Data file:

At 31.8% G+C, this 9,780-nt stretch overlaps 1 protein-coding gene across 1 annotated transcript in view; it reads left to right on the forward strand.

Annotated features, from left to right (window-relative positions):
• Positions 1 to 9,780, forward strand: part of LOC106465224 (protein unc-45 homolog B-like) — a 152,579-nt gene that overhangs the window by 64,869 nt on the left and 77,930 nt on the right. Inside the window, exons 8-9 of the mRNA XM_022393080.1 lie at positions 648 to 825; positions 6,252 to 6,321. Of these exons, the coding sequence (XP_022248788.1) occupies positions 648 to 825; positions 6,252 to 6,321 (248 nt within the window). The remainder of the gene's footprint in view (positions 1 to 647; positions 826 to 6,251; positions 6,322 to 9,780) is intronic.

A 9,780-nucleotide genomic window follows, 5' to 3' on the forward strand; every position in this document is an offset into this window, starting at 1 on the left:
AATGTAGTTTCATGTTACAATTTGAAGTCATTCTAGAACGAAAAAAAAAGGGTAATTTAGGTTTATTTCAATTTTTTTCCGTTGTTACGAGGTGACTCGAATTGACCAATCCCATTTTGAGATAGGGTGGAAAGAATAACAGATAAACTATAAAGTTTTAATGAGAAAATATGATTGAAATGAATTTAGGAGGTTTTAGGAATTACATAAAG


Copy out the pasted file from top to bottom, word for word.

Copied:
At 31.8% G+C, this 9,780-nt stretch overlaps 1 protein-coding gene across 1 annotated transcript in view; it reads left to right on the forward strand.

Annotated features, from left to right (window-relative positions):
• Positions 1 to 9,780, forward strand: part of LOC106465224 (protein unc-45 homolog B-like) — a 152,579-nt gene that overhangs the window by 64,869 nt on the left and 77,930 nt on the right. Inside the window, exons 8-9 of the mRNA XM_022393080.1 lie at positions 648 to 825; positions 6,252 to 6,321. Of these exons, the coding sequence (XP_022248788.1) occupies positions 648 to 825; positions 6,252 to 6,321 (248 nt within the window). The remainder of the gene's footprint in view (positions 1 to 647; positions 826 to 6,251; positions 6,322 to 9,780) is intronic.

A 9,780-nucleotide genomic window follows, 5' to 3' on the forward strand; every position in this document is an offset into this window, starting at 1 on the left:
AATGTAGTTTCATGTTACAATTTGAAGTCATTCTAGAACGAAAAAAAAAGGGTAATTTAGGTTTATTTCAATTTTTTTCCGTTGTTACGAGGTGACTCGAATTGACCAATCCCATTTTGAGATAGGGTGGAAAGAATAACAGATAAACTATAAAGTTTTAATGAGAAAATATGATTGAAATGAATTTAGGAGGTTTTAGGAATTACATAAAG